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Old and New Edinburgh Vol. III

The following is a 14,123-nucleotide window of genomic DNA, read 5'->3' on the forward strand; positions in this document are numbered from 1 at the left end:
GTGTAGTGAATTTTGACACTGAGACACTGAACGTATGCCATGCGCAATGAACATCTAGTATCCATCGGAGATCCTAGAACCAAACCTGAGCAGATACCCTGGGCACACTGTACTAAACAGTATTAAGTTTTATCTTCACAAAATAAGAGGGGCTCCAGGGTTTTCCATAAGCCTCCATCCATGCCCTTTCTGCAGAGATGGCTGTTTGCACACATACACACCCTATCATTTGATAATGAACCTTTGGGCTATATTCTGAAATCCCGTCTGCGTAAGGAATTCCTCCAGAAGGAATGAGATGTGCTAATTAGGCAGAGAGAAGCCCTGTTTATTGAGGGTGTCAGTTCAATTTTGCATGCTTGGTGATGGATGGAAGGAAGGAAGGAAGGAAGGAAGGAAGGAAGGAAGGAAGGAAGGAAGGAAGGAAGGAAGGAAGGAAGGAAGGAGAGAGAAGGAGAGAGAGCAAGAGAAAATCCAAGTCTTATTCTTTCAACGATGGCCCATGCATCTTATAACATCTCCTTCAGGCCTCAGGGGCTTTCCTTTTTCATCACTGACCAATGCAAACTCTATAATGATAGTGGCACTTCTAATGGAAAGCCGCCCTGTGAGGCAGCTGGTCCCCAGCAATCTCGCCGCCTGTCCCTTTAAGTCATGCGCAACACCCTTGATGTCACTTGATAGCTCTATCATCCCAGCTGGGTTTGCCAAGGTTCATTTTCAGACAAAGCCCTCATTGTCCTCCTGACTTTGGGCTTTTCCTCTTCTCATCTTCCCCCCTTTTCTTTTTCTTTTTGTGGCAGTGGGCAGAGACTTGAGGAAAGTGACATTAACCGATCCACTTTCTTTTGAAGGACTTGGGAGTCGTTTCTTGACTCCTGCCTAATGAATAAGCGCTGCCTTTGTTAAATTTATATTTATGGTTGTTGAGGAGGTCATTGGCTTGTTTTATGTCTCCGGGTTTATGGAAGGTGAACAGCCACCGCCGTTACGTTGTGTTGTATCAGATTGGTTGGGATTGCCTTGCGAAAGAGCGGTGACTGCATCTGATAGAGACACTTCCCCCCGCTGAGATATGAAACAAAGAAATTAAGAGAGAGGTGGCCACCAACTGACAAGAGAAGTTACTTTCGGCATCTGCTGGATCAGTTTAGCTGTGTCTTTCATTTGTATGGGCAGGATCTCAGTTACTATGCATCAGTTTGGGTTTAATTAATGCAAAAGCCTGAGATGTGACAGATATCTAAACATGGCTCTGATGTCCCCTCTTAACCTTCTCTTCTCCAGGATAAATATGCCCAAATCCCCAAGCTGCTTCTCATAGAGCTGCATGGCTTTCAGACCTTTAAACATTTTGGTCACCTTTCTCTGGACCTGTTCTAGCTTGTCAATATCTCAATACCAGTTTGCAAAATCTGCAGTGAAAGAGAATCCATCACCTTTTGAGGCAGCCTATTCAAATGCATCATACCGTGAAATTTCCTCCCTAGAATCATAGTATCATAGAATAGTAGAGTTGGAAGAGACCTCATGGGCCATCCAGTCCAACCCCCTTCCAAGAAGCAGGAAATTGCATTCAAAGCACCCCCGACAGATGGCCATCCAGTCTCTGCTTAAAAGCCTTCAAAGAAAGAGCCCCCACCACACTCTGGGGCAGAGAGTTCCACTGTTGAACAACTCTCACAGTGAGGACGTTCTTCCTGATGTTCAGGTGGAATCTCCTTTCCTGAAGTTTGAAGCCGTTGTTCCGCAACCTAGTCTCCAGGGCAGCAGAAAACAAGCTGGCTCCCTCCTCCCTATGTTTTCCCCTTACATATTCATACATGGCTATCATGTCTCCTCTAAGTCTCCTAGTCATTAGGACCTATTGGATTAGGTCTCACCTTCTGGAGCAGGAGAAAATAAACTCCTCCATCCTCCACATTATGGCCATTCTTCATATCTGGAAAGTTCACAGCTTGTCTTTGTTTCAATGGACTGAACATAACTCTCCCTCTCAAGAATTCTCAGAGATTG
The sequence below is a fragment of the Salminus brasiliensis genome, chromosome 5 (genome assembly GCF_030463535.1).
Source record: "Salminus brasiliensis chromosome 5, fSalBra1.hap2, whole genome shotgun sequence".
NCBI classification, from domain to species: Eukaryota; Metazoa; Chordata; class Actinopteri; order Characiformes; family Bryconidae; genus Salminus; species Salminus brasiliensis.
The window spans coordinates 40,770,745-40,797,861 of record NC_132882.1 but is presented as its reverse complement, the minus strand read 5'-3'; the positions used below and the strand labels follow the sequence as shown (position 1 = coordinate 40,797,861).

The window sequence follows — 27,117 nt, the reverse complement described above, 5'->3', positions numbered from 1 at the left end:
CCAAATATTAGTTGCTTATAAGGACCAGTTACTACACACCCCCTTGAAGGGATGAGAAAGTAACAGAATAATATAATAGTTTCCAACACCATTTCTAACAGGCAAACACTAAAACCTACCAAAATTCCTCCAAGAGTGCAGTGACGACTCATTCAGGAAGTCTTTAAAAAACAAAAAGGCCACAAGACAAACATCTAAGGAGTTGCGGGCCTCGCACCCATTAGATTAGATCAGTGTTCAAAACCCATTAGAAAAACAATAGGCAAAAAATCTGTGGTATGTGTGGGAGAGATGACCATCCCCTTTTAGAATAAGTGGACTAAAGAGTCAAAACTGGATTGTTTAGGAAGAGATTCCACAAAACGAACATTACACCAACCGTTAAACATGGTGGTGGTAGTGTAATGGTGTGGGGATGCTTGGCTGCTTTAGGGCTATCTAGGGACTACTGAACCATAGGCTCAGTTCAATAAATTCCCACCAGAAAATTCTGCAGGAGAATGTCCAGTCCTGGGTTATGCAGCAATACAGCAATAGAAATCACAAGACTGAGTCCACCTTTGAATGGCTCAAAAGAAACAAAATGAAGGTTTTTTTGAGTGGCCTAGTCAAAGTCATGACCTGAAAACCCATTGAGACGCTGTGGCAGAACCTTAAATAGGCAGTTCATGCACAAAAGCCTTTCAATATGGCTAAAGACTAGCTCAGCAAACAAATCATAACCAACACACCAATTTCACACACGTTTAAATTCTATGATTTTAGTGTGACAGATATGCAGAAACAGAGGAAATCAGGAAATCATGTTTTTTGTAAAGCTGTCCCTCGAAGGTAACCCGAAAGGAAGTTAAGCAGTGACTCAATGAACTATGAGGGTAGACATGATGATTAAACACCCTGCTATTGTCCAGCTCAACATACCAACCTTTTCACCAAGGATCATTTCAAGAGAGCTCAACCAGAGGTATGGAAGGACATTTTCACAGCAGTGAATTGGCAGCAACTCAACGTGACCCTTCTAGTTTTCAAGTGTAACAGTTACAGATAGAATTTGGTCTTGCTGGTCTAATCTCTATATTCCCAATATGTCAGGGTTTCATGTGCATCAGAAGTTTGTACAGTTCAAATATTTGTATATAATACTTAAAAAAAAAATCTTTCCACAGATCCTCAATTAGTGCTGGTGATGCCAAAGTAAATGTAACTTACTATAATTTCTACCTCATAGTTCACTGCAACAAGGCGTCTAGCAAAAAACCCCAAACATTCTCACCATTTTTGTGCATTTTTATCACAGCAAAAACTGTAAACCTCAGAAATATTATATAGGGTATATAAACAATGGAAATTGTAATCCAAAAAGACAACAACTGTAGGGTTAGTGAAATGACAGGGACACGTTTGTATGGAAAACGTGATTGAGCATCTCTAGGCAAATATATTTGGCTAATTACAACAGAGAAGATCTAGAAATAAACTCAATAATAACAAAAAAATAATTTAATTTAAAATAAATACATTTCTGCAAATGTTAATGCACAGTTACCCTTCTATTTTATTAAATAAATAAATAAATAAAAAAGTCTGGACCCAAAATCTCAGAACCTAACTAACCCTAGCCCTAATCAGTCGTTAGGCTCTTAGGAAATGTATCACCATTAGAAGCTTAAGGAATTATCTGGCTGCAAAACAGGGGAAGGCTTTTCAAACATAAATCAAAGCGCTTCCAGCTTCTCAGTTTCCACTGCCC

28 OLD AND NEW EDINBURGH. Canongate. the days that were no more. ?* No funeral hearse,? says Lockhart, ?crept more leisurely than did his landau up the Canongate ; and not a queer, tottering gable but recalled to him some long-buried memory of splendour or bloodshed, which, by a few Most Noble Order of the Thistle, which he had now [relerected, could not meet in St. Andrews? church (z.e., the cathedral in Fife}, being demolished in the Rebellion; and so it was necessary for them to have this church, and the Provost of Edinburgh SMOLLETT?S HOUSE, ST. JOHN?S STREET. words, he set before the hearer in the reality of life.? The Canongate church, a most unpicturesquelooking edifice, of nameless style, with a species of Doric porch, was built in 1688. The Abbey chwh of Holyrood had hitherto been the parish church of the Canongate, but in July, 1687, King James VII. wrote to the Privy Council, that the church of the Abbey ?? was the chapel belonging to his palace of Holyrood, and that the knights of the was ordained to see the keys of it given to them. After a long silence,? says Fountainhall, ?the Archbishop of Glasgow told that it was a mansal and patrimonial church of the bishopric of Edinburgh, and though the see was vacant, yet it belonged not to the Provost to deliver the keys.? Yet the congregation were ordered to seek accommodation in Lady Yester?s church till other could be found for them, and the Canongate
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